Nature notes.

In contrast to the general locked-down trend, we’ve spent less time, not more, on gardening lately. We decided to focus on vegetables, and have allowed the flowers, shrubs and hedges to do their own thing.

I’ve heard garden designers say that nature doesn’t have colour clashes, or create disharmony. They clearly haven’t seen our spotted laurel. Earlier in the year it was a lovely splash of green above the snowdrops and daffodils.

Bulbs, of course, are the perfect garden inhabitants, so uncomplaining, and polite. For a few weeks, they’re bursting with joy, and brightness. After that, they quietly fade into the background. They’ll put up with a lot of neglect. But in fictional terms, that makes them passive garden characters. They need a heroic gardener to step in and prune back the big bullies who would otherwise crowd them out, and take control.

Enter me, (tadah) with my trusty secateurs. Within an hour, the offending spotty villain has been calmed, and controlled. No story here, folks, nothing to see.

Except, as I step back to view my handiwork, I can’t help but notice the rest of the border. Up close, it’s clear that my actions have only presented a flash of the whole story. That verdant greenery we’ve been admiring from the kitchen window, is undergoing an invasion. There are as many weeds trespassing as there are lawful inhabitants.

The intruders are vigorous, heavy with young seed. Antagonists like these need an active, focused protagonist, willing to expend muscle, sweat and time: someone driven by the desire to win.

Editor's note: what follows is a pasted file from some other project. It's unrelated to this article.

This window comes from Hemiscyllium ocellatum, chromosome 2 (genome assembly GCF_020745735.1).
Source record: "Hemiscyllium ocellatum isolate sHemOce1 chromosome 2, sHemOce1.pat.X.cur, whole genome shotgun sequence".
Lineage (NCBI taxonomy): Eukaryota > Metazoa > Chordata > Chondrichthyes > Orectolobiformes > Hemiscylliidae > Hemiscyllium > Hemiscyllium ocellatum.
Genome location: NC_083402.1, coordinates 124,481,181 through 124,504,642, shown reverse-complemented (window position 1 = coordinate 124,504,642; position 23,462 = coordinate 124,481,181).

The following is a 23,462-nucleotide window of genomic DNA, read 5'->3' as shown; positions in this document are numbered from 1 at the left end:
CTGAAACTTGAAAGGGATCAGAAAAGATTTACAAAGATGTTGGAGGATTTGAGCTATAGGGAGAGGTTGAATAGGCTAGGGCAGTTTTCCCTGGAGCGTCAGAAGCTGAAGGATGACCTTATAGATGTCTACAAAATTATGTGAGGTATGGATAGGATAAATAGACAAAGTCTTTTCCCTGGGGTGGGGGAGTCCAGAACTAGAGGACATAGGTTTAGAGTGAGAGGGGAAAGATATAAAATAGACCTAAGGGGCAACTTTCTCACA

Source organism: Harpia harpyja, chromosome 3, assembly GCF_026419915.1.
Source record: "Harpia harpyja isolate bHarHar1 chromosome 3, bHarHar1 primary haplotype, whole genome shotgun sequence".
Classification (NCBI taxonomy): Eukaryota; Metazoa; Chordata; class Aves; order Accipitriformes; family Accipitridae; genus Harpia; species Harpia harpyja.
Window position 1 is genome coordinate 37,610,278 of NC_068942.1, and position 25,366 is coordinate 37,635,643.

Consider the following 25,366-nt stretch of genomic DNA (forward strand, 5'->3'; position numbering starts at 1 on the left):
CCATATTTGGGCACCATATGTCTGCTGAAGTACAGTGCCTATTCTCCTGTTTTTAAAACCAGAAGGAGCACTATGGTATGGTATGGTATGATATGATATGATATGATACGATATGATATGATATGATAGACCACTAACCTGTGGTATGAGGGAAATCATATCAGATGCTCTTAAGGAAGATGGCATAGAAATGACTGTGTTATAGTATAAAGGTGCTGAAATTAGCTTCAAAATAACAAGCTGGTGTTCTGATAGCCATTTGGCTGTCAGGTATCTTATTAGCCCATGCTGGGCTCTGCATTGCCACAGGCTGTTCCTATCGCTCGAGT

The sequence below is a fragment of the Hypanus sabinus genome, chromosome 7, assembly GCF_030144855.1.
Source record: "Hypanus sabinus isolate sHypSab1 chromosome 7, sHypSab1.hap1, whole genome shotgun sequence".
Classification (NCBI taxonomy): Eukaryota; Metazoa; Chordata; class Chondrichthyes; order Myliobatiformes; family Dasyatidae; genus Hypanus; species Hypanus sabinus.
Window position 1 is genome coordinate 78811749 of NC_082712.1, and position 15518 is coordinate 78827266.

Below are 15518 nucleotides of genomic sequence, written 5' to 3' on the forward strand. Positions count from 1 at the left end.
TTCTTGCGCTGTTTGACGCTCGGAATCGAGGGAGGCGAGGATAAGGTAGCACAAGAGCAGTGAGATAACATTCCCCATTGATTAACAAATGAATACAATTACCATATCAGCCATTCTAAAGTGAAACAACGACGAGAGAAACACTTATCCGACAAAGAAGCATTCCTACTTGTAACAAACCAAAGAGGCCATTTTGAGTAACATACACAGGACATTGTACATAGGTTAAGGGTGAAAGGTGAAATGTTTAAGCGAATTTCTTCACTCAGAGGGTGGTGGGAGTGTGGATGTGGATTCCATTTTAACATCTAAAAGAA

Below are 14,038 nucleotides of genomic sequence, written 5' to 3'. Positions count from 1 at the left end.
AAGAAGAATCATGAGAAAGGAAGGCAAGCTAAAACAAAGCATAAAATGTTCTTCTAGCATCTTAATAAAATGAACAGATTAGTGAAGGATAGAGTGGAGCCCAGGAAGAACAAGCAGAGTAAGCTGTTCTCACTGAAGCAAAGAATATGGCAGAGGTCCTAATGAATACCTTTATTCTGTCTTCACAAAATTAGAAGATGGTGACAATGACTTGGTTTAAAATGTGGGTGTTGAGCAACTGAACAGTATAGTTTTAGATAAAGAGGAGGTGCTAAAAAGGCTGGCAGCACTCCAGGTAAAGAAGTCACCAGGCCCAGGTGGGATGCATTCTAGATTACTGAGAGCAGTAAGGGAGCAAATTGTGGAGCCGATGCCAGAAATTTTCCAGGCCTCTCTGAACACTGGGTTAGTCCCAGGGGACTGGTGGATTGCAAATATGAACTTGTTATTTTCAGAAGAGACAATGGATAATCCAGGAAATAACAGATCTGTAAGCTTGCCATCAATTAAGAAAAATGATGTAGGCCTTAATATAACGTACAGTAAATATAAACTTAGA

I’m already thinking about making dinner, and spending the evening with my feet up. ‘Mañana,’ is what I’m thinking. I repeat it throughout the evening.

The next morning I’m conscientiously standing at the window, pulling on my gardening gloves and thinking about the importance of timing, when a movement catches my eye. Are there more birds in our wildish garden this year, or is it just that we’ve taken more notice? I don’t think we’re the only people who’ve asked that, over the last two months.

Maybe we’ve recently been more diligent about topping up the feeders, and our guests can feel confident about the quality of our hospitality. Though one at least, it seems, is now opting for self-service. There, on the weeds I’d planned to remove, is a Goldfinch, pulling out a beak-full of fluffy seeds.

Now that’s what I call an active character. Nothing distracts this bird from the job in hand, not even me, opening the window to snap some photos. There is a determination, a drive, that I can’t seem to emulate. If only I’d introduced the Goldfinch to you earlier it could be the protagonist, but it’s too late. Besides, I’m confident that we’re viewing those seeding heads from different perspectives.

So this isn’t that simple kind of story, where a character is presented with a problem, that they then solve. Unless, of course, I’m still not viewing this situation from the correct perspective. Could it be that the key character in this is bigger than me, or the bird, and has only been mentioned indirectly?

Recognising the end point when telling a story can be tricky. I’m convinced enough to put my gloves back on the shelf, and settle down to admire the blackbirds, feasting on the Juneberries, the wood-pigeon swooping in to the big seed-dispenser, and the spotted woodpecker attacking the peanut feeder.